Don't let federal workers be scapegoats; Contact your legislators now!
NARFE is urging all members to contact their members of Congress to fight back against the unfair scapegoating of federal workers in the payroll tax holiday debate. The House Republican leadership has introduced a bill that would freeze federal worker pay for a third year and make drastic changes in the federal retirement system to pay for extending the payroll tax cut and unemployment insurance. The provisions affecting current and future federal employees would: extend the current two-year federal worker pay freeze for one additional year; increase the employee contribution by both Civil Service Retirement System and Federal Employees Retirement System employees by 1.5 percent over three years; create a new category of retirement for new federal employees and anyone not currently vested in FERS that would require employees to contribute 10.2 percent of their salary towards retirement, base their annuity on the highest five years of salary and use a multiplier of 0.7 percent instead of the current 1.1 percent; and end the Social Security supplement for those covered by FERS who retire before age 62, except those who are in a mandatory-retirement age position.
Congressional action is expected this week. To send your message to Congress and Protect America's Heartbeat, click here.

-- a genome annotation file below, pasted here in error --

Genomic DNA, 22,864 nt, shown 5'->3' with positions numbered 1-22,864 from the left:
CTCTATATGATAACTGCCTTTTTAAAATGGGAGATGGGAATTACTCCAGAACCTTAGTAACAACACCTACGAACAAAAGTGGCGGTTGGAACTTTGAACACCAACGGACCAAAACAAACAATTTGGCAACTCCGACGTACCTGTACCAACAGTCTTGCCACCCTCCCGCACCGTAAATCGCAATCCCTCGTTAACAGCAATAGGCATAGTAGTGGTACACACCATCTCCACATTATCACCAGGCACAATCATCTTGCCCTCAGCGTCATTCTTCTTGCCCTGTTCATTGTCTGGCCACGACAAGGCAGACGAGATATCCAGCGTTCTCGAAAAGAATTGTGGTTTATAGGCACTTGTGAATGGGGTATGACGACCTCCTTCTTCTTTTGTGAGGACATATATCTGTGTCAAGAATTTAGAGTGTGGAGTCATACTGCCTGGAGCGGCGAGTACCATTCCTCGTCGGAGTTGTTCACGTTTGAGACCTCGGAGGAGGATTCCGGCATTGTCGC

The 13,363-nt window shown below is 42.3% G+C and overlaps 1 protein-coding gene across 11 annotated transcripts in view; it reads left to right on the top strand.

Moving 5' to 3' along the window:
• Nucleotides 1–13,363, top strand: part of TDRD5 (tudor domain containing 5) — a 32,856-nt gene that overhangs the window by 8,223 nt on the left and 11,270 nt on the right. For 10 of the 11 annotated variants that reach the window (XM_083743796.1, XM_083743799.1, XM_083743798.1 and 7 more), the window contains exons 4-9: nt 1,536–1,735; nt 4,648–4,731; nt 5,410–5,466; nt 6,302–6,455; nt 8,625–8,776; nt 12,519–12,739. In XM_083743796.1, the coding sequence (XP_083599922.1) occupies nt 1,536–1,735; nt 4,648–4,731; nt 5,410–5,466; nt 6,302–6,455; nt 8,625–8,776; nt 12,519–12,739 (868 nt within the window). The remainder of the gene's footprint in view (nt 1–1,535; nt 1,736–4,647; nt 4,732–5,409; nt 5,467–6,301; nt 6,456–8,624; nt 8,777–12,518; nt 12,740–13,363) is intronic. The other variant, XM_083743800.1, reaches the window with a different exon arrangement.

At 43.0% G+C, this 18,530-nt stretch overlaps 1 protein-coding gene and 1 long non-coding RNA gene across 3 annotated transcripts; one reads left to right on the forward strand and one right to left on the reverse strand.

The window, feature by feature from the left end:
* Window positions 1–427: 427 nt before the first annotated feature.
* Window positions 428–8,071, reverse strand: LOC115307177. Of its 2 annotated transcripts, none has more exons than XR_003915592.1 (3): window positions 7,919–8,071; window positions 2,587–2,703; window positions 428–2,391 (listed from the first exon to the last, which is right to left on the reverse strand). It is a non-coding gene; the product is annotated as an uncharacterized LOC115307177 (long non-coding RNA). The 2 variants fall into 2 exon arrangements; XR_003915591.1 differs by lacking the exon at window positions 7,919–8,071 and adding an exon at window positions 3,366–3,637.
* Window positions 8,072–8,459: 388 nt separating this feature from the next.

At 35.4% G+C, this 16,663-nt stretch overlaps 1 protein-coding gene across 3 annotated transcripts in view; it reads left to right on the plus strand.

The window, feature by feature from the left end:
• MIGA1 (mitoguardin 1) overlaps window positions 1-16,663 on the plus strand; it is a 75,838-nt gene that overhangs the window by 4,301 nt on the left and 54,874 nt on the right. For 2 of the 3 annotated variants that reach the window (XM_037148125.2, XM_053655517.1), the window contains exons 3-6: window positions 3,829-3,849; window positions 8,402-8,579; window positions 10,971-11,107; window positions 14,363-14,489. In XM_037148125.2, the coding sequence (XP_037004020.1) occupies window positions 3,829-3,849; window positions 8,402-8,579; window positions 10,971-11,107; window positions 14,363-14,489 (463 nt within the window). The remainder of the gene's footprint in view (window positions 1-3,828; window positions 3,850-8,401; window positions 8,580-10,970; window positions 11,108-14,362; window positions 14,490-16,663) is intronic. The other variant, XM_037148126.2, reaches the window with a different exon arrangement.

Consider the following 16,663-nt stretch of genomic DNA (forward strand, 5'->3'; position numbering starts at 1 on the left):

Senators: Keep federal pay freeze out of payroll tax extension
The Washington Post Share
Eight Democratic senators are urging colleagues to reject proposals to pay for extending the payroll tax cut by prolonging a federal worker pay freeze. The Senate blocked consideration of separate Democratic and Republican plans to extend the payroll tax cut, as the partisan stalemate over the issue continues. The National Treasury Employees Union called the GOP proposal an "unjust, ill-advised proposal" that targeted federal workers "for even further sacrifice." Joseph A. Beaudoin, president of the National Active and Retired Federal Employees Association, agreed. "Even when a policy like the payroll tax holiday is supposed to help middle-class Americans like us, it comes with a federal worker penalty attached," he said. More
Senators seek halt to Postal Service downsizing
Federal Times Share
If nothing else, the U.S. Postal Service is successfully drawing Congress' attention to its financial plight — just not in the way that USPS leaders might prefer. The latest evidence: 20 senators recently called for a six-month freeze on any closings of rural post offices or mail processing facilities. More
'Tis the season to know gift policies
At this time of year, issues commonly arise around giving or getting gifts in the work environment. Rules are found in the Code of Federal Regulations at 5 C.F.R., section 2635; many agencies also have their own policies. More
How to pay for a nursing home
CareerBuilder.com via Detroit Free Press Share
The U.S. Medicare website offers clear explanations for payment and insurance options, and a full list of resources. Nursing home care is widely covered by Medicaid programs, which pay most costs for extended stays for people with limited income or assets. For more information, click here.
For older runners, the message is: Keep those legs pumping
HealthDay News Share